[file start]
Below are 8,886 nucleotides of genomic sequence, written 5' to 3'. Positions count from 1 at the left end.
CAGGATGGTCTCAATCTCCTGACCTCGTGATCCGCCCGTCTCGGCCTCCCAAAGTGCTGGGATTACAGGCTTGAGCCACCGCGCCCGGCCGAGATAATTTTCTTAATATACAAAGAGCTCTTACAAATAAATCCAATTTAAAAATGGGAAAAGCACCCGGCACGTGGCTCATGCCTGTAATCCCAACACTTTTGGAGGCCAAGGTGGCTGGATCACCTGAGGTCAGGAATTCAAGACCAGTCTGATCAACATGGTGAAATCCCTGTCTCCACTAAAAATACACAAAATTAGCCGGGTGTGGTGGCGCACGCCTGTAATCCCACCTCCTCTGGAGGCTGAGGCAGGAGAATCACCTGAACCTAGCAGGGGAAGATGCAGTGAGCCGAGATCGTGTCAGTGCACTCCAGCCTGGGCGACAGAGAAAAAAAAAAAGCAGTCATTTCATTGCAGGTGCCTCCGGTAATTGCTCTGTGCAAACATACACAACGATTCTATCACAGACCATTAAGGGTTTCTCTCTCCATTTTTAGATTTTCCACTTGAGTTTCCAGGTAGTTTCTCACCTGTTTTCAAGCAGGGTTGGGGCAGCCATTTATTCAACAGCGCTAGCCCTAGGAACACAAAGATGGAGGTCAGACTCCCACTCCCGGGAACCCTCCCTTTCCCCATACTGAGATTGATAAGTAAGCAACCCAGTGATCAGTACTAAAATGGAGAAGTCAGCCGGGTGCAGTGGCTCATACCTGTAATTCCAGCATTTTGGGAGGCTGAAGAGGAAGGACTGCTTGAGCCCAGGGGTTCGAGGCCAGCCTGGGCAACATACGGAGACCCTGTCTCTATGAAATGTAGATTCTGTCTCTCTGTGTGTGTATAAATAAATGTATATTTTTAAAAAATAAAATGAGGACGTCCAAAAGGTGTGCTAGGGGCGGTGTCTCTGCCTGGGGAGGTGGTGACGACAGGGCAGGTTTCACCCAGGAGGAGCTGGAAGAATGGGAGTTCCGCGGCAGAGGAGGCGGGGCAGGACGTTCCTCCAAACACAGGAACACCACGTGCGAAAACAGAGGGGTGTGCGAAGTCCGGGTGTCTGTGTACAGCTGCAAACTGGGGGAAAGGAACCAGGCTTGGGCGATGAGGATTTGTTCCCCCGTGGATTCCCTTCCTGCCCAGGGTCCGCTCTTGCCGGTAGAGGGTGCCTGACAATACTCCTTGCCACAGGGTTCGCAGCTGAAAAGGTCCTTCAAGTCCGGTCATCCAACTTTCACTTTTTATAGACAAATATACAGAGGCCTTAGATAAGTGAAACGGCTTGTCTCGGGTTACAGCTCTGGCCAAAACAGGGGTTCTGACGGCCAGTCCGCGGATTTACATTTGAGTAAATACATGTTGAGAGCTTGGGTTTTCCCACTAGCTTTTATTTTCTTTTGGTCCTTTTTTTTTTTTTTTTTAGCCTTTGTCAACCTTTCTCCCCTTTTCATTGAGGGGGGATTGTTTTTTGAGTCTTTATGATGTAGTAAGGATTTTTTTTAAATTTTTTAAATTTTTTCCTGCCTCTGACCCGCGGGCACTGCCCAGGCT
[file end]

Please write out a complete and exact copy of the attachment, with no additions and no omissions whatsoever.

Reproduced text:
Below are 8,886 nucleotides of genomic sequence, written 5' to 3'. Positions count from 1 at the left end.
CAGGATGGTCTCAATCTCCTGACCTCGTGATCCGCCCGTCTCGGCCTCCCAAAGTGCTGGGATTACAGGCTTGAGCCACCGCGCCCGGCCGAGATAATTTTCTTAATATACAAAGAGCTCTTACAAATAAATCCAATTTAAAAATGGGAAAAGCACCCGGCACGTGGCTCATGCCTGTAATCCCAACACTTTTGGAGGCCAAGGTGGCTGGATCACCTGAGGTCAGGAATTCAAGACCAGTCTGATCAACATGGTGAAATCCCTGTCTCCACTAAAAATACACAAAATTAGCCGGGTGTGGTGGCGCACGCCTGTAATCCCACCTCCTCTGGAGGCTGAGGCAGGAGAATCACCTGAACCTAGCAGGGGAAGATGCAGTGAGCCGAGATCGTGTCAGTGCACTCCAGCCTGGGCGACAGAGAAAAAAAAAAAGCAGTCATTTCATTGCAGGTGCCTCCGGTAATTGCTCTGTGCAAACATACACAACGATTCTATCACAGACCATTAAGGGTTTCTCTCTCCATTTTTAGATTTTCCACTTGAGTTTCCAGGTAGTTTCTCACCTGTTTTCAAGCAGGGTTGGGGCAGCCATTTATTCAACAGCGCTAGCCCTAGGAACACAAAGATGGAGGTCAGACTCCCACTCCCGGGAACCCTCCCTTTCCCCATACTGAGATTGATAAGTAAGCAACCCAGTGATCAGTACTAAAATGGAGAAGTCAGCCGGGTGCAGTGGCTCATACCTGTAATTCCAGCATTTTGGGAGGCTGAAGAGGAAGGACTGCTTGAGCCCAGGGGTTCGAGGCCAGCCTGGGCAACATACGGAGACCCTGTCTCTATGAAATGTAGATTCTGTCTCTCTGTGTGTGTATAAATAAATGTATATTTTTAAAAAATAAAATGAGGACGTCCAAAAGGTGTGCTAGGGGCGGTGTCTCTGCCTGGGGAGGTGGTGACGACAGGGCAGGTTTCACCCAGGAGGAGCTGGAAGAATGGGAGTTCCGCGGCAGAGGAGGCGGGGCAGGACGTTCCTCCAAACACAGGAACACCACGTGCGAAAACAGAGGGGTGTGCGAAGTCCGGGTGTCTGTGTACAGCTGCAAACTGGGGGAAAGGAACCAGGCTTGGGCGATGAGGATTTGTTCCCCCGTGGATTCCCTTCCTGCCCAGGGTCCGCTCTTGCCGGTAGAGGGTGCCTGACAATACTCCTTGCCACAGGGTTCGCAGCTGAAAAGGTCCTTCAAGTCCGGTCATCCAACTTTCACTTTTTATAGACAAATATACAGAGGCCTTAGATAAGTGAAACGGCTTGTCTCGGGTTACAGCTCTGGCCAAAACAGGGGTTCTGACGGCCAGTCCGCGGATTTACATTTGAGTAAATACATGTTGAGAGCTTGGGTTTTCCCACTAGCTTTTATTTTCTTTTGGTCCTTTTTTTTTTTTTTTTTAGCCTTTGTCAACCTTTCTCCCCTTTTCATTGAGGGGGGATTGTTTTTTGAGTCTTTATGATGTAGTAAGGATTTTTTTTAAATTTTTTAAATTTTTTCCTGCCTCTGACCCGCGGGCACTGCCCAGGCT